CDC reverts updated coronavirus guidance, claiming it was in “error”

CDC reverts updated coronavirus guidance, claiming it was in “error”

The US Centers for Disease Control and Prevention released new guidance for dealing with the coronavirus over the weekend, only to retract it on Monday.

The CDC put up language stating that the virus was now understood to be primarily airborne and traveled farther than six feet. Now the CDC says that the language was in error.

"A draft version of proposed changes to these recommendations was posted in error to the agency's official website. CDC is currently updating its recommendations regarding airborne transmission of SARS-CoV-2 (the virus that causes COVID-19). Once this process has been completed, the update language will be posted," a CDC spokesperson told CNN.

On Friday, the organization quietly updated its guidance following the release of several studies that show that the novel coronavirus can spread through small particles in the air. It stated that the virus spreads “through respiratory droplets or small particles, such as those in aerosols, produced when an infected person coughs, sneezes, sings, talks, or breathes.”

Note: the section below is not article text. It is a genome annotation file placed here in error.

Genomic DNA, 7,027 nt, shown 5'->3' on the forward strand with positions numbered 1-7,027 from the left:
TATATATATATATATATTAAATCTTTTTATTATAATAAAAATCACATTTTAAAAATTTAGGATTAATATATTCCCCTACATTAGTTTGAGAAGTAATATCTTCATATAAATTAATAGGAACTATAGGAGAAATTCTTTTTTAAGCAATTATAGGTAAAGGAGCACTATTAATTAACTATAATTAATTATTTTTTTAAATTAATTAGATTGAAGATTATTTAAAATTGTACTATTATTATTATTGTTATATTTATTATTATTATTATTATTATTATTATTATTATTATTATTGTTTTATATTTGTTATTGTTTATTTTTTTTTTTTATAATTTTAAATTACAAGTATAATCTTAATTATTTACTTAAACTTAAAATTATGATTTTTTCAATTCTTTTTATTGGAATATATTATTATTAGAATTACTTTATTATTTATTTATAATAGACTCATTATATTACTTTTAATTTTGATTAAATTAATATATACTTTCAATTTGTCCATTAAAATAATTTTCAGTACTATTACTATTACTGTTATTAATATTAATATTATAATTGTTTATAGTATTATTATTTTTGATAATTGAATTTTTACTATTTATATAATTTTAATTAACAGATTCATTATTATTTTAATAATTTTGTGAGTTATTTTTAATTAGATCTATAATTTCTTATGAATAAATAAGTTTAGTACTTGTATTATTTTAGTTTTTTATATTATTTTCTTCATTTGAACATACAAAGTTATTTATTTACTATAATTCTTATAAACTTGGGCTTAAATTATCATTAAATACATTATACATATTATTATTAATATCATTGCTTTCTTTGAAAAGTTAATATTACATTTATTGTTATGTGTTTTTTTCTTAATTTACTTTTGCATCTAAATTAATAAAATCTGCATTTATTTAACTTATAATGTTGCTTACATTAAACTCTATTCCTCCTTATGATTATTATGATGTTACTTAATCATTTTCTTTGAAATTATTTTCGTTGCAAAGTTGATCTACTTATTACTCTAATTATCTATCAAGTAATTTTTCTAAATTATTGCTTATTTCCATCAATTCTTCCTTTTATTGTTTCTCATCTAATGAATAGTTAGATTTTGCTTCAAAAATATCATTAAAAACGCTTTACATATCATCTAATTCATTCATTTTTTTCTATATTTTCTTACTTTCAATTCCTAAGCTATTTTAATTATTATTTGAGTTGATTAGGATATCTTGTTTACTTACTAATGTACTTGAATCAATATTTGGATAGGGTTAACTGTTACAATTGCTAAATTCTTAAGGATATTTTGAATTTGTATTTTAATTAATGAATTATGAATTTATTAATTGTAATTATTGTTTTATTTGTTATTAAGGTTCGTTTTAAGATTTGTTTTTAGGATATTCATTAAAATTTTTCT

The particles, the CDC said, can cause an infection when “inhaled through the nose, mouth, airways, and lungs,” adding that it was “thought to be the main way the virus spreads.”

"There is growing evidence that droplets and airborne particles can remain suspended in the air and be breathed in by others, and travel distances beyond 6 feet (for example, during choir practice, in restaurants, or in fitness classes)," the page said. "In general, indoor environments without good ventilation increase this risk."

The CDC even added new recommendations to use air purifiers to reduce airborne germs and guidance to “stay at least 6 feet away from others, whenever possible,” as well as a detailed description on asymptomatic transmission, which it claimed “people who are infected but do not show symptoms can spread the virus to others.”

The CDC also insisted on the importance of good ventilation.

It has since reverted to saying, “some people without symptoms may be able to spread the virus,” which implies that not everyone with the disease who does not present symptoms is infecting others.

The CDC removed all the new language and changed it to say that the virus spreads mainly between people in close contact – around six feet — and “through respiratory droplets produced when an infected person coughs, sneezes, or talks.”

While the “updated” language isn’t too different from the original guidance, it does emphasize the severity of the coronavirus’ transmissibility in enclosed spaces, evidence of which can be seen in New York City’s high death toll from the disease in nursing homes.